Sara Rademaker of American Unagi, who after incubating her aquaculture business in Maine for the past few years is now expanding to a commercial scale at a site in Waldoboro, said she expects global demand for eels to help her business expand. Eel farmers have yet to figure out how to breed eels in captivity, so Rademaker said she depends on Maine fishermen to sell her wild-caught elvers that she then grows out to market size.

“This next year is going to be a big year for us,” Rademaker said. “More people are getting interested in eating eel. You can buy eel at Hannaford now, which is kind of crazy.”

New rules that Maine dealers will have to abide by this year are aimed at making it more difficult to conceal illegal cash transactions and illegally purchased elvers from fishery inspectors.

The changes prohibit more than one elver dealer from buying and storing elvers at the same physical address, and require dealers to unload and deliver all elvers on a transport vehicle whenever it arrives at a transfer facility. The purpose of these rules is to make sure that the volume amounts listed in a dealer’s transaction records matches the quantity that a dealer has in his or her possession, according to Jeff Nichols, a spokesman for the Department of Marine Resources.

Dealers also are required to give the Maine Marine Patrol 48 hours notice of their intention to package shipments for transportation out of state and must make arrangements for a Marine Patrol officer to be present to monitor the preparation of the shipment. The Marine Patrol officer must seal the package and mark the package with both the weights of the elvers inside and of the overall package. The absence of any such seal, or signs that the seal has been broken or tampered with, could result in law enforcement seizing the package.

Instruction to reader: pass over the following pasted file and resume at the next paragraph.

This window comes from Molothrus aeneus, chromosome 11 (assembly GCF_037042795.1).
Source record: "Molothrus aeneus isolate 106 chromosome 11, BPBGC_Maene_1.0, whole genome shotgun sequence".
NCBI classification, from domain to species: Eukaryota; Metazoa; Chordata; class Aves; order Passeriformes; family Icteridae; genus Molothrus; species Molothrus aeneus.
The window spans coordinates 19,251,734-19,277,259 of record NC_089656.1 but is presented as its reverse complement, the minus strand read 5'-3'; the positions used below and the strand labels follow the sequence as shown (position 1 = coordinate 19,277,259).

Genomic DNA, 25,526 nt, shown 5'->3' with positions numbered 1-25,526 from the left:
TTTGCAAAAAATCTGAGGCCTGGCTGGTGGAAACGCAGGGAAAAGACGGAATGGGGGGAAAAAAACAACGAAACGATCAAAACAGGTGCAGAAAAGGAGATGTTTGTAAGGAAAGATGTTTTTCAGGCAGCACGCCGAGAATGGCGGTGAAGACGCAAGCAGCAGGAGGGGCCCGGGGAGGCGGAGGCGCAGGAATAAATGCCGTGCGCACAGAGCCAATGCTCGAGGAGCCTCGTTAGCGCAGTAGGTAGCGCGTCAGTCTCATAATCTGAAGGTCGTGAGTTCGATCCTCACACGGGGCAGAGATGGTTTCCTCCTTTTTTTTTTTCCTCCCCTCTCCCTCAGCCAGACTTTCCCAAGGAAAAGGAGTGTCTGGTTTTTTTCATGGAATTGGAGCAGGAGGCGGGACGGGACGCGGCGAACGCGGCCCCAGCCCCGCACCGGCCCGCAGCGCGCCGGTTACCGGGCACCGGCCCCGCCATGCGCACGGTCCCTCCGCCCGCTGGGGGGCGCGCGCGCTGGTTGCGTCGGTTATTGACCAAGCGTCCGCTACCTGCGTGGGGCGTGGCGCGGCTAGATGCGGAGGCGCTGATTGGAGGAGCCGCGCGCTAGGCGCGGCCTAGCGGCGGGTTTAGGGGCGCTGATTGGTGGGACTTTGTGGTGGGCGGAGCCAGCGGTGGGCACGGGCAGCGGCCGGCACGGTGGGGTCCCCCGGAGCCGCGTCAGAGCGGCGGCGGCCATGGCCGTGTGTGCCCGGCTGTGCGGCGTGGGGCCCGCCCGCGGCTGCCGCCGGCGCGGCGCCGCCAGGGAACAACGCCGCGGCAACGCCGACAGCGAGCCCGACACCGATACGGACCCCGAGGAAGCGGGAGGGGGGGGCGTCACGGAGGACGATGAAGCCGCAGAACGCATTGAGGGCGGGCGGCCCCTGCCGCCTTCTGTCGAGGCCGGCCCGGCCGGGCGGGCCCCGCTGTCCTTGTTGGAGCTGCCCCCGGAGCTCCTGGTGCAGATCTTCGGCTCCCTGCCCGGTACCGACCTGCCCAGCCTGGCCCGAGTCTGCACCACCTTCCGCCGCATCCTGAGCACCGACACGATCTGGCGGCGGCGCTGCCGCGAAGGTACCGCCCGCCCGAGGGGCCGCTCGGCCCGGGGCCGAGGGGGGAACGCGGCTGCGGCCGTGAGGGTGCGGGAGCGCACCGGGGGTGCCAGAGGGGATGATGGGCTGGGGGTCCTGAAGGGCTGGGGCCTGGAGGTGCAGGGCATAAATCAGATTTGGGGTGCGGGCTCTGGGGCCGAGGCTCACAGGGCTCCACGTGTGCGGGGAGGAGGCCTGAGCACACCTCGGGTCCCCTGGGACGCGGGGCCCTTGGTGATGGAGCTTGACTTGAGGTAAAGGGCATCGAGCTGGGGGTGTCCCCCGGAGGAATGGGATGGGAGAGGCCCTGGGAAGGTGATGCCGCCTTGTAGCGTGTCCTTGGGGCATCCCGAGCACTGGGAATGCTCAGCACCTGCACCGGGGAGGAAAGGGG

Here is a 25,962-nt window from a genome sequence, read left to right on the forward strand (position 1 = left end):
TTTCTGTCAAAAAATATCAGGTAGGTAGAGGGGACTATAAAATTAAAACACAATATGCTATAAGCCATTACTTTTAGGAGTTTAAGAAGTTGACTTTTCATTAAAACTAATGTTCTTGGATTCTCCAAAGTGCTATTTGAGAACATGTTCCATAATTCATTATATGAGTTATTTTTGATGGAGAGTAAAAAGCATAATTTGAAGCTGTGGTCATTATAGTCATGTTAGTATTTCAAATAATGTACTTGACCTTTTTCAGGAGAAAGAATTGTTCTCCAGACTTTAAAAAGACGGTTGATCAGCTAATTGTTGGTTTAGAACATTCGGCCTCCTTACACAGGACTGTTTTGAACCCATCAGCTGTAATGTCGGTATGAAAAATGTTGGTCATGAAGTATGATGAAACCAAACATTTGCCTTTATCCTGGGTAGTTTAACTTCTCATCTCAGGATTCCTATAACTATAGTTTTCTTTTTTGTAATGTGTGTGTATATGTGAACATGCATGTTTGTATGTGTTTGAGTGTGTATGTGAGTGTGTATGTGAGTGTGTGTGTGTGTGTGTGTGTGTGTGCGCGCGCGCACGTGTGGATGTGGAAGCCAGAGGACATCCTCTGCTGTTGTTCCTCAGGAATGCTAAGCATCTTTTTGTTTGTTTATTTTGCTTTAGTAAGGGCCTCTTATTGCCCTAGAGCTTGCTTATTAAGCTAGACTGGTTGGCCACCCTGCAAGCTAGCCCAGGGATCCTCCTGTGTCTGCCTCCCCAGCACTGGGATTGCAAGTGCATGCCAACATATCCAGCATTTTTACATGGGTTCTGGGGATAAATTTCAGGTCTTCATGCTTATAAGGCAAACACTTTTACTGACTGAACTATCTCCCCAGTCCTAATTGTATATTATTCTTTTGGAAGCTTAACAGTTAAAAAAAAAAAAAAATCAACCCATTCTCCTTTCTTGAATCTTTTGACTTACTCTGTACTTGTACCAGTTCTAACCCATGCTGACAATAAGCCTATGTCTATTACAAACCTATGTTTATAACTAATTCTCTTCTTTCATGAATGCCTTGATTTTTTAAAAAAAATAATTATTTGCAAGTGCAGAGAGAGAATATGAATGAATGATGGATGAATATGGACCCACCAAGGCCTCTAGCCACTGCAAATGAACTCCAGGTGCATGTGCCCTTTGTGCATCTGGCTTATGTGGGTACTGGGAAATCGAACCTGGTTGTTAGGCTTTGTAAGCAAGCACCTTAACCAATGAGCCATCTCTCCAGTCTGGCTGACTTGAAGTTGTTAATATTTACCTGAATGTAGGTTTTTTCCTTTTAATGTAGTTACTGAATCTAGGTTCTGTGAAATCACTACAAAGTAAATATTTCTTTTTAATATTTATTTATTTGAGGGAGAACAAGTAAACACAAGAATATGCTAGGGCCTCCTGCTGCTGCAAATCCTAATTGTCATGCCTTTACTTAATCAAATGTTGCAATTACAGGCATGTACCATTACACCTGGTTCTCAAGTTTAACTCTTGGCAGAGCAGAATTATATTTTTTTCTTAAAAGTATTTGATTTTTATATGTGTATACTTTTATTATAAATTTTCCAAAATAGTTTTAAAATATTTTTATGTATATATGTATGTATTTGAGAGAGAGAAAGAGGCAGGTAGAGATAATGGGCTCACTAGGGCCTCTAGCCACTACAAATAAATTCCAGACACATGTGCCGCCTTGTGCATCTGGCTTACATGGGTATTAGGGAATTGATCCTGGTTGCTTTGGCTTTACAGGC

[Regulators will not allow Maine’s lucrative baby eel fishery to grow]

Two Maine elver dealers have been charged as a result of the scheme uncovered last spring, but more people could face charges, according to Marine Resources Commissioner Patrick Keliher.

“That’s still an active investigation,” Keliher said at the Maine Elver Fishermen’s Association annual meeting earlier this month in Rockport. “There were harvesters who were complicit in this activity, and if we find out who they are we’re going to take them off the water [by revoking their licenses].”

Keliher said that before the scheme came to light, the Atlantic States Marine Fisheries Commission had seemed willing to raise Maine’s annual elver quota above 9,688 pounds, which is something fishermen and the state have been seeking for years. Without naming anyone, he suggested that fishermen keep that in mind this spring.

“I would urge all of you to consider that when you are deciding which dealers to sell to,” Keliher said.

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Bill Trotter

A news reporter in coastal Maine for more than 20 years, Bill Trotter writes about how the Atlantic Ocean and the state's iconic coastline help to shape the lives of coastal Maine residents and visitors....